YOUR youth is a very beautiful thing to be presented to God. God asks for sacrifice, the firstlings, a bullock, or a ram of a year old; this shows us that the Lord would have our prime of life dedicated to his praise. You will not have another youth; soon it will not be in your power to offer to God your beauty and freshness. You may be able to give him the ripeness of middle age, but not the beauty of youth. 

Is there not an exceeding preciousness about youth? They gave out that there was a fountain somewhere in the western main, whereof if men would drink, it would renew their youth; and straightway a gallant Spaniard, as foolish as gallant, Ponce de Leon, with his flotilla, scoured the seas for months to discover the fountain of immortal youth; but he never found it. His vain quest only shows how precious a thing man counts it, and God counts it precious too. Give my Lord and Master the flower of your being while yet it is in the bud. Bring him your first ripe clusters, a basket of summer fruit sweet unto his taste, for well doth he deserve it. But, let it be now, for the bloom will soon be gone, and the dewdrops will have exhaled.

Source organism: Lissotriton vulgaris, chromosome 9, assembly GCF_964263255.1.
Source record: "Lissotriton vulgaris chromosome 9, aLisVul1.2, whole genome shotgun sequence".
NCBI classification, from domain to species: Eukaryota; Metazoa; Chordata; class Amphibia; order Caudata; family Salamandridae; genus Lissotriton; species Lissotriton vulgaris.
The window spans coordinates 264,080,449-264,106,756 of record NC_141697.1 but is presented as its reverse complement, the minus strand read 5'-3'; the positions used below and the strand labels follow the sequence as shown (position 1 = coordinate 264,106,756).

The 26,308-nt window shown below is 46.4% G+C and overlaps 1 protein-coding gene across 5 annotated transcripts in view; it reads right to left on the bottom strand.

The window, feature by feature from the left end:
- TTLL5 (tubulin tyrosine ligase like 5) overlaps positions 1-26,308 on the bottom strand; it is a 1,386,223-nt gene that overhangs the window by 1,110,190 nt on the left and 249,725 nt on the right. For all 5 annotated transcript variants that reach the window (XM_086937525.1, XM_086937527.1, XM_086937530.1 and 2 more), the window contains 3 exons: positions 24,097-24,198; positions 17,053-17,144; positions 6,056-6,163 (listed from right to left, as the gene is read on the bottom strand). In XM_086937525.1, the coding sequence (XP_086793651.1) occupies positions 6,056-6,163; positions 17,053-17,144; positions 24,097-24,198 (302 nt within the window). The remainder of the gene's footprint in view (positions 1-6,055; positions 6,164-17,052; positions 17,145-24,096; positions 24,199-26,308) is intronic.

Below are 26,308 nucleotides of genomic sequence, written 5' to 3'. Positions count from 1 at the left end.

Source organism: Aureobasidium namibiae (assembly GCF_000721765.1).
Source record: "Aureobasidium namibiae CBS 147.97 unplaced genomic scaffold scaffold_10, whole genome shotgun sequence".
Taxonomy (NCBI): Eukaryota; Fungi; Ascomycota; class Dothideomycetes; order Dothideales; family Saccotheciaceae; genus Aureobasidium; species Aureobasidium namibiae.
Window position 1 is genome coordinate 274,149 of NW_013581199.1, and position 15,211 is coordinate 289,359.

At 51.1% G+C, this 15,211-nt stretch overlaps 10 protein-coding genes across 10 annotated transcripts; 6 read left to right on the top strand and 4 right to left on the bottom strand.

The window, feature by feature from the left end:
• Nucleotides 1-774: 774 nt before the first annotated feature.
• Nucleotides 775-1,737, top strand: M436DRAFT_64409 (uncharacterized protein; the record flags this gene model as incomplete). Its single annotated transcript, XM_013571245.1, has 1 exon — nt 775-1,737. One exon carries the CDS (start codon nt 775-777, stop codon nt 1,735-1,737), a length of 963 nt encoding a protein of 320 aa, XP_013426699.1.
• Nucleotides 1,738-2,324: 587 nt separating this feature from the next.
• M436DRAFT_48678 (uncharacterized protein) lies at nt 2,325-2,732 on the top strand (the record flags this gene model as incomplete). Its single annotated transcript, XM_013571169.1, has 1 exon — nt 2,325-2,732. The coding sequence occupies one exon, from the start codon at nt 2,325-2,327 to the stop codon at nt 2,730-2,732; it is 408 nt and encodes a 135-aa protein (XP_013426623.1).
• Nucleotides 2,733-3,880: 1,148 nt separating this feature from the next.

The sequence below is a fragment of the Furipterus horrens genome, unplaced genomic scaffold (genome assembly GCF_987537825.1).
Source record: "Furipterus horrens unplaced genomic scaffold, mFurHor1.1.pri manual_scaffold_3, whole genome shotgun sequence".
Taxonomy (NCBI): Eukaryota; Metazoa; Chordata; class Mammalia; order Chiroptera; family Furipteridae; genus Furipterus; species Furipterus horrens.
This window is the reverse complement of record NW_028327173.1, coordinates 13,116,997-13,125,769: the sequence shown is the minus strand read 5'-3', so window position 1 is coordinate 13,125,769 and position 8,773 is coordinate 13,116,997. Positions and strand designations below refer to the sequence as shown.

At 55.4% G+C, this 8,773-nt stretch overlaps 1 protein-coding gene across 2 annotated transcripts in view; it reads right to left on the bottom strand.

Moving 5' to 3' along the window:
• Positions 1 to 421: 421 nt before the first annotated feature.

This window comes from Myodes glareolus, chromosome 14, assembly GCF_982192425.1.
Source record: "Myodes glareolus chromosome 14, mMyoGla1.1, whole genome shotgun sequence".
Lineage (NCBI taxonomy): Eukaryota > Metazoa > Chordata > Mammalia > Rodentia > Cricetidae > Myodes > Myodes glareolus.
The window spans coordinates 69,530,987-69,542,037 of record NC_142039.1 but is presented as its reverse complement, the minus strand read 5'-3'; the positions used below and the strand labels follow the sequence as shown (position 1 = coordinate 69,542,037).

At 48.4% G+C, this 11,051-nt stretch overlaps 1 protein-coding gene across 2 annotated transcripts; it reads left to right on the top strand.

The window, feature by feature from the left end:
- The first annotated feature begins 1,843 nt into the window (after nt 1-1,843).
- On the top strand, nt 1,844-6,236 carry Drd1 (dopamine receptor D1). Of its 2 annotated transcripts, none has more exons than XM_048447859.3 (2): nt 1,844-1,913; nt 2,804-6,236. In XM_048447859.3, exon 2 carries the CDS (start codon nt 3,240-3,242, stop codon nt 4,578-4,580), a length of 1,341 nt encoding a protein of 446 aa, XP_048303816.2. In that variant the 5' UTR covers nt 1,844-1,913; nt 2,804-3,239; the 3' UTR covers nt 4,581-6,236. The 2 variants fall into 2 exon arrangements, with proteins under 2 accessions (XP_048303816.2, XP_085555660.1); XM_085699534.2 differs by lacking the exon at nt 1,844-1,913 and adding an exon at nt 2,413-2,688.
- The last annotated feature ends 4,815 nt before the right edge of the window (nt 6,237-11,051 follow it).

C. H. Spurgeon.


THERE is a gateway at the entrance to a narrow passage in London, over which is written, "No burdens allowed to pass through."  "And yet we do pass continually with ours," said one friend to another, as they turned up this passage out of a more frequented and broader thoroughfare.

They carried no visible burdens; but they were like many, who, although they have no outward pack upon their shoulders, often stoop inwardly beneath the pressure of a heavy load upon the heart. The worst burdens are those, which never meet the eye.

There is another gate, one which we are invited to enter, and must enter if we would ever attain to rest and peace, over which is also inscribed, "No burdens allowed to pass through." 

This is the straight gate, which leads to life, saying to each one of us, "Come unto me, all ye that labor and are heavy laden, and I will give you rest."